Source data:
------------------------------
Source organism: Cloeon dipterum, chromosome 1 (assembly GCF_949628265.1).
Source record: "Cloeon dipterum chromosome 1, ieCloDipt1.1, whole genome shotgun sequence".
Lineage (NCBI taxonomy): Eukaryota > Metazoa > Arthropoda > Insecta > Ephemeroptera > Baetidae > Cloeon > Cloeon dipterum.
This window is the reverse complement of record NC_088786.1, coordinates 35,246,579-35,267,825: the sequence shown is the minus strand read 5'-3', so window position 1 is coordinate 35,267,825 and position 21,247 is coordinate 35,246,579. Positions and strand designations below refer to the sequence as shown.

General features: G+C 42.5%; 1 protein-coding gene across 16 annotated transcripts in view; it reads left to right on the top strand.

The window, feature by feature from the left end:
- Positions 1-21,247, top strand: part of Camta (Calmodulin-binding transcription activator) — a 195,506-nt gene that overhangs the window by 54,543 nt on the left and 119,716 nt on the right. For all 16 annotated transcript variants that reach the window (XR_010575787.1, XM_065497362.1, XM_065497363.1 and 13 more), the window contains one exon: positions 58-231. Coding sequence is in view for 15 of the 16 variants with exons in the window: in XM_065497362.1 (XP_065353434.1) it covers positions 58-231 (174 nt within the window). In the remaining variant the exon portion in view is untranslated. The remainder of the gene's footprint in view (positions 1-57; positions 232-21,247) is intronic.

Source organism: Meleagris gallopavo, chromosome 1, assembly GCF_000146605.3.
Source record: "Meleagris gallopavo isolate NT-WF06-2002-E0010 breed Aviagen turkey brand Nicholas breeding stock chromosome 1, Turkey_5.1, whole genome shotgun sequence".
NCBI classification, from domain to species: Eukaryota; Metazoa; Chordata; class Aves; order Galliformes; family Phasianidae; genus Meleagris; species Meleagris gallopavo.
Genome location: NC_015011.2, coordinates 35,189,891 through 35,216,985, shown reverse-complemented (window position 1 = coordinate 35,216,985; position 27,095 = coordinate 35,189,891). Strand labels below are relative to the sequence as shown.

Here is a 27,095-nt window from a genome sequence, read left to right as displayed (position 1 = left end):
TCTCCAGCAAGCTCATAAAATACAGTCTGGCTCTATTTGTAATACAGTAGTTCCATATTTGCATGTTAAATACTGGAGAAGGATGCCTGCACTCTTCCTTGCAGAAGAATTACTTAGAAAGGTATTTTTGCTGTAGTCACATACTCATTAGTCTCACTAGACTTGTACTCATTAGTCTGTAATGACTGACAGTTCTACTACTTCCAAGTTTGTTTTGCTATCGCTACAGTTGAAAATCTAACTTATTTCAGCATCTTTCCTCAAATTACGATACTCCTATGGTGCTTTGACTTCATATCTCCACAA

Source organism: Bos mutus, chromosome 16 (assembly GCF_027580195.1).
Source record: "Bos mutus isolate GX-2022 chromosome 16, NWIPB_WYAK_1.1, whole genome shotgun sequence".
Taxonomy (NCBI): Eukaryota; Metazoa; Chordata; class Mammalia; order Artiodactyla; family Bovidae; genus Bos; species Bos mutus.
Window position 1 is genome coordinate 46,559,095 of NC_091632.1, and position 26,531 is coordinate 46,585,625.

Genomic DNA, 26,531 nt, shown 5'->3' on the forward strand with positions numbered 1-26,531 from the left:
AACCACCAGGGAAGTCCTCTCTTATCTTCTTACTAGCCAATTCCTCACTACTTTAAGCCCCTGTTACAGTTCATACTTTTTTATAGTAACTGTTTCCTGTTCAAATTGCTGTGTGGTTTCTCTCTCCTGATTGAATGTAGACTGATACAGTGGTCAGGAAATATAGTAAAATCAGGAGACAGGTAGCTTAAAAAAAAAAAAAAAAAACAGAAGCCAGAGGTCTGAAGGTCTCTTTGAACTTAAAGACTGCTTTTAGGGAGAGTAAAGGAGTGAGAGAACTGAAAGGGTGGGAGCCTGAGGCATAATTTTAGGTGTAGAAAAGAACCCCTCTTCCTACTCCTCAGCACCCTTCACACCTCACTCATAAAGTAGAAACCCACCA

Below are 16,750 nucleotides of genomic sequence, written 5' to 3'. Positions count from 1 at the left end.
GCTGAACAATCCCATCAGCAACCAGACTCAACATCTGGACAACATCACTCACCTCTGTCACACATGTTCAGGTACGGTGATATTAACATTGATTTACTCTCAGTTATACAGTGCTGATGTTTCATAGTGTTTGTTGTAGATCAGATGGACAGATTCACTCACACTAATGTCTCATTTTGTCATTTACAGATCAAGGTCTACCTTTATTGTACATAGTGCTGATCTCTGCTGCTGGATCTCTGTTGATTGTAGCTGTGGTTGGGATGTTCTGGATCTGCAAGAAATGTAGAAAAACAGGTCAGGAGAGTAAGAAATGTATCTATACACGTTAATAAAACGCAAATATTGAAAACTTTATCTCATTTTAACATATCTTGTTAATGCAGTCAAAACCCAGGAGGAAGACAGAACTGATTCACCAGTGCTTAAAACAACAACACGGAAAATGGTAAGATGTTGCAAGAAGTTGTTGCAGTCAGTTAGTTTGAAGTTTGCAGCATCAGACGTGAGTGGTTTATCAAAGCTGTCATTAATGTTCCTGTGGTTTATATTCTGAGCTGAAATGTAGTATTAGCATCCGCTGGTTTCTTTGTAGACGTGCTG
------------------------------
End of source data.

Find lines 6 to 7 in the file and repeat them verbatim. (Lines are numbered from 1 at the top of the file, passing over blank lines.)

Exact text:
The window, feature by feature from the left end:
- Positions 1-21,247, top strand: part of Camta (Calmodulin-binding transcription activator) — a 195,506-nt gene that overhangs the window by 54,543 nt on the left and 119,716 nt on the right. For all 16 annotated transcript variants that reach the window (XR_010575787.1, XM_065497362.1, XM_065497363.1 and 13 more), the window contains one exon: positions 58-231. Coding sequence is in view for 15 of the 16 variants with exons in the window: in XM_065497362.1 (XP_065353434.1) it covers positions 58-231 (174 nt within the window). In the remaining variant the exon portion in view is untranslated. The remainder of the gene's footprint in view (positions 1-57; positions 232-21,247) is intronic.